At the end of September we welcomed a very special flight into Bristol Airport from Aerobility which is a registered charity started in 1993 offering disabled people, without exception the opportunity to fly an aircraft.
The Piper Warrior aircraft arrived on 22nd September flown by Geoff, he has kindly put together this report for us to share on our website:
I started learning to fly with Aerobility (www.aerobility.com) in August 2019. Aerobility provide opportunities for disabled people to learn to fly in adapted aircraft either through scholarships or by providing tuition at cost price. I have always been interested in aviation but never thought that it might be possible for me to learn to fly due to my disability. This has taken nearly 2 ½ years with me completing almost 80 hours of training. Unfortunately, two lockdowns and trying to learn a new thing at the age of 48 have significantly contributed to the length of my training. I passed my skill test in April of this year and I can’t get enough of flying. To date I have completed over 20 hours since passing my test.
Every year, Aerobility offer the chance to win ‘prizes that money can’t buy’ in an auction to raise funds for the charity (keep an eye out if you are interested as they will have another auction in November). My wife won a tour of Bristol airport control tower in the auction and gave it to me as a birthday present. The control tower and radar are operated by National Air Traffic Services (NATS) so once I had the contact information for the GM at Bristol, a date was set for 22nd September and I decided see if it was possible for me to fly in using the Aerobility aircraft. Steve O’Donoghue from NATS pointed me in the direction of Bristol and Wessex Aero club who pulled some strings and kindly allowed me to land at Bristol.
I asked a friend of mine, Andrew, to come as he has an interest in aviation and his father was an air traffic controller in the RAF. The day started well with light winds and high cloud at Blackbushe but as we got closer to Bristol, the cloud lowered and I gave serious consideration to cancelling the whole thing and turning back. After reducing altitude, I could see that the clouds were clearing and called up Bristol Radar. The initial contact with a new Radar region can be daunting and sometimes a little frosty, however when I passed over my details and intentions, they couldn’t have been more helpful.
I was cleared to enter the airspace and routed towards Clifton Suspension Bridge – it looks really big from the ground, but I had trouble spotting it from the air – thank goodness for SkyDemon! I was then cleared to land following a lull in the EasyJet aircraft coming in packed with holidaymakers. Thankfully my landing was uneventful (which for a low-hours pilot is always something worth celebrating) and I taxied to the parking area. Unfortunately, light aircraft are separated from commercial aviation at Bristol as I would have loved to pull up to one of the stands at the terminal building.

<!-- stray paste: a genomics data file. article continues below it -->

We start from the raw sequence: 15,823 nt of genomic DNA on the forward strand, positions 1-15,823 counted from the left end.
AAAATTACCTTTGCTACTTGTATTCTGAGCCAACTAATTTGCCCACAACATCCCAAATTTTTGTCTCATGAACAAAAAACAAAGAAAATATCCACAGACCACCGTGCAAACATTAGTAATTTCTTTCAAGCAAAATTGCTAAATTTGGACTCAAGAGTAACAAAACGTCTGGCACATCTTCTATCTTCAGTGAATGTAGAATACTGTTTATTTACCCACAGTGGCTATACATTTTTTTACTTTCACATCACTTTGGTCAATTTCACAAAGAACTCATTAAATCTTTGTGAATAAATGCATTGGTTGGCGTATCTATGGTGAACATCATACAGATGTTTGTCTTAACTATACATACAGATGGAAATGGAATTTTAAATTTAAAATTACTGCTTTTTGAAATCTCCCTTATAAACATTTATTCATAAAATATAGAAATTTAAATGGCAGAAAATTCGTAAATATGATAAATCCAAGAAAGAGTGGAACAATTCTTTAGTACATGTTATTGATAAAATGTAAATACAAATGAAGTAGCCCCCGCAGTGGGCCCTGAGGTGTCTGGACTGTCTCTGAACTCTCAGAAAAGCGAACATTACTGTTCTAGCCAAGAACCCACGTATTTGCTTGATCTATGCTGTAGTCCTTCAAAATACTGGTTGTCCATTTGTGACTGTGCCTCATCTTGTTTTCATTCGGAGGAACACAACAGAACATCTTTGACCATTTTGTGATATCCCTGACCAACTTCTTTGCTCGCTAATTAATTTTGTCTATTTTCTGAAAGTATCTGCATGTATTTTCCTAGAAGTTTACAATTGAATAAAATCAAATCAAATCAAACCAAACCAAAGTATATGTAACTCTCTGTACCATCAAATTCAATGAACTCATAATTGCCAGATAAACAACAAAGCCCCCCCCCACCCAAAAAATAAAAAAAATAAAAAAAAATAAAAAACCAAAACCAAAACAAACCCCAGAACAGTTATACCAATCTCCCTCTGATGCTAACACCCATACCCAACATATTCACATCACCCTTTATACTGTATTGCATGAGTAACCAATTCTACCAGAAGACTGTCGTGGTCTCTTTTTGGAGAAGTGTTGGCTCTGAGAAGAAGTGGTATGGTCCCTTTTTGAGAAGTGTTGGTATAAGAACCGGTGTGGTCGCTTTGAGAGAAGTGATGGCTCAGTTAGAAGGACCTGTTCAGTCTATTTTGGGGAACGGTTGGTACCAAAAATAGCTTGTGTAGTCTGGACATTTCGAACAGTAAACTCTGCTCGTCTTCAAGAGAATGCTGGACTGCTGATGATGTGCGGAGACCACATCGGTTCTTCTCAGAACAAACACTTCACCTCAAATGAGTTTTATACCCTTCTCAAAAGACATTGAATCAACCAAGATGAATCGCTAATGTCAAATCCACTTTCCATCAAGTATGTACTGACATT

The Bristol and Wessex team met us on the apron and helped with the parking – I am a wheelchair user and this is often one of the most difficult parts of visiting other airfields. We had a look around the club building before being whisked off to the other side of the airport and straight to the top of the control tower for a birds-eye view of the runway. We spoke with one of the controllers who described how the old pieces of card are now gone, replaced with a computer system so that aircraft can be moved between Radar, Tower and other airports. It was all very informative, some of this I already knew from my study of air law and flight planning, but I was also surprised how much I had forgotten.
We then went down to see the Radar controller position which covers a much larger area and has to manage the flights out of London and Cardiff as well as those landing at Bristol. Before I visited Bristol, I was aware that the airport had a very poor reputation among the General Aviation community and I asked the controllers why this was. As ever the response was that it is due to staff shortages and also a desire for the airport to increase its commercial flights rather than the general aviation ones.
After another trip around the airport back to Bristol and Wessex Aero Club, we were escorted out to the plane and booked out. We left Bristol via Cheddar Gorge and headed off to Popham near Basingstoke. It felt very strange to go from the full ATC of Bristol to a tiny airfield with just A/G! After a cup of tea and a cake, we did the short hop back top Blackbushe to put the plane to bed.